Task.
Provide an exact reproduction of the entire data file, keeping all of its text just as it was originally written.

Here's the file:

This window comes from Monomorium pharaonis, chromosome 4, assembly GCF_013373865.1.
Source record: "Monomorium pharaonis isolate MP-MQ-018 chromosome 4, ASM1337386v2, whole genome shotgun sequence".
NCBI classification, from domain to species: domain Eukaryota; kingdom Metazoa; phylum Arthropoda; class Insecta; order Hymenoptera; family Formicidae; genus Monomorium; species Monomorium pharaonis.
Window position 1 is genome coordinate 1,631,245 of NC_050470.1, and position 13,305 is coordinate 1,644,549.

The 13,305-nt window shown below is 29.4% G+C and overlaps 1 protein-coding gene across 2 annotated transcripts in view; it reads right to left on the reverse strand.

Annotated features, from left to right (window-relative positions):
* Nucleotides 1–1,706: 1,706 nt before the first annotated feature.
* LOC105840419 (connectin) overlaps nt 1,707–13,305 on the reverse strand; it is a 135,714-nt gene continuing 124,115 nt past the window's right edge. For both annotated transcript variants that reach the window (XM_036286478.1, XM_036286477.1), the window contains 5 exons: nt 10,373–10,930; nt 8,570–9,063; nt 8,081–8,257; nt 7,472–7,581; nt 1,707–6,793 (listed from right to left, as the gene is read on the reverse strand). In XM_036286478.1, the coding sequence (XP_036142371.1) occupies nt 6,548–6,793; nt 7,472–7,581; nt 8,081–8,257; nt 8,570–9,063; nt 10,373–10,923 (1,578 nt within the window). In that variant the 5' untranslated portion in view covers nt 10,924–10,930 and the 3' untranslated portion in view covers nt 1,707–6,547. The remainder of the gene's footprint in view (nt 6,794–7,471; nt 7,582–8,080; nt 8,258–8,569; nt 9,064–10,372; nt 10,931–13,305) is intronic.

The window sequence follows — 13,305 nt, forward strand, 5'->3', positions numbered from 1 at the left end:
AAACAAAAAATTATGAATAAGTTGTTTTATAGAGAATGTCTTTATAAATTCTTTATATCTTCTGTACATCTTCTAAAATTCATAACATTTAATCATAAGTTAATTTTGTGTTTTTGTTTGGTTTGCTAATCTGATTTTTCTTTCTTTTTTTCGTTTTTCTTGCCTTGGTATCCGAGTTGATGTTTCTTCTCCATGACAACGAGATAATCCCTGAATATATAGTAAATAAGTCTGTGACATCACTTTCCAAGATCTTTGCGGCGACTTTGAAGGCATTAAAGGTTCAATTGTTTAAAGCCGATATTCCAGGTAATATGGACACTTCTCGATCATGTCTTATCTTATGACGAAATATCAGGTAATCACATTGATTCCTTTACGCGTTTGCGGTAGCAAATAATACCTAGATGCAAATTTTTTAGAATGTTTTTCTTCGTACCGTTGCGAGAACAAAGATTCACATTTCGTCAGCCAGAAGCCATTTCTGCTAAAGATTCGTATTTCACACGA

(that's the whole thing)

This window comes from Monomorium pharaonis, chromosome 4, assembly GCF_013373865.1.
Source record: "Monomorium pharaonis isolate MP-MQ-018 chromosome 4, ASM1337386v2, whole genome shotgun sequence".
NCBI classification, from domain to species: domain Eukaryota; kingdom Metazoa; phylum Arthropoda; class Insecta; order Hymenoptera; family Formicidae; genus Monomorium; species Monomorium pharaonis.
Window position 1 is genome coordinate 1,631,245 of NC_050470.1, and position 13,305 is coordinate 1,644,549.

The 13,305-nt window shown below is 29.4% G+C and overlaps 1 protein-coding gene across 2 annotated transcripts in view; it reads right to left on the reverse strand.

Annotated features, from left to right (window-relative positions):
* Nucleotides 1–1,706: 1,706 nt before the first annotated feature.
* LOC105840419 (connectin) overlaps nt 1,707–13,305 on the reverse strand; it is a 135,714-nt gene continuing 124,115 nt past the window's right edge. For both annotated transcript variants that reach the window (XM_036286478.1, XM_036286477.1), the window contains 5 exons: nt 10,373–10,930; nt 8,570–9,063; nt 8,081–8,257; nt 7,472–7,581; nt 1,707–6,793 (listed from right to left, as the gene is read on the reverse strand). In XM_036286478.1, the coding sequence (XP_036142371.1) occupies nt 6,548–6,793; nt 7,472–7,581; nt 8,081–8,257; nt 8,570–9,063; nt 10,373–10,923 (1,578 nt within the window). In that variant the 5' untranslated portion in view covers nt 10,924–10,930 and the 3' untranslated portion in view covers nt 1,707–6,547. The remainder of the gene's footprint in view (nt 6,794–7,471; nt 7,582–8,080; nt 8,258–8,569; nt 9,064–10,372; nt 10,931–13,305) is intronic.

The window sequence follows — 13,305 nt, forward strand, 5'->3', positions numbered from 1 at the left end:
AAACAAAAAATTATGAATAAGTTGTTTTATAGAGAATGTCTTTATAAATTCTTTATATCTTCTGTACATCTTCTAAAATTCATAACATTTAATCATAAGTTAATTTTGTGTTTTTGTTTGGTTTGCTAATCTGATTTTTCTTTCTTTTTTTCGTTTTTCTTGCCTTGGTATCCGAGTTGATGTTTCTTCTCCATGACAACGAGATAATCCCTGAATATATAGTAAATAAGTCTGTGACATCACTTTCCAAGATCTTTGCGGCGACTTTGAAGGCATTAAAGGTTCAATTGTTTAAAGCCGATATTCCAGGTAATATGGACACTTCTCGATCATGTCTTATCTTATGACGAAATATCAGGTAATCACATTGATTCCTTTACGCGTTTGCGGTAGCAAATAATACCTAGATGCAAATTTTTTAGAATGTTTTTCTTCGTACCGTTGCGAGAACAAAGATTCACATTTCGTCAGCCAGAAGCCATTTCTGCTAAAGATTCGTATTTCACACGA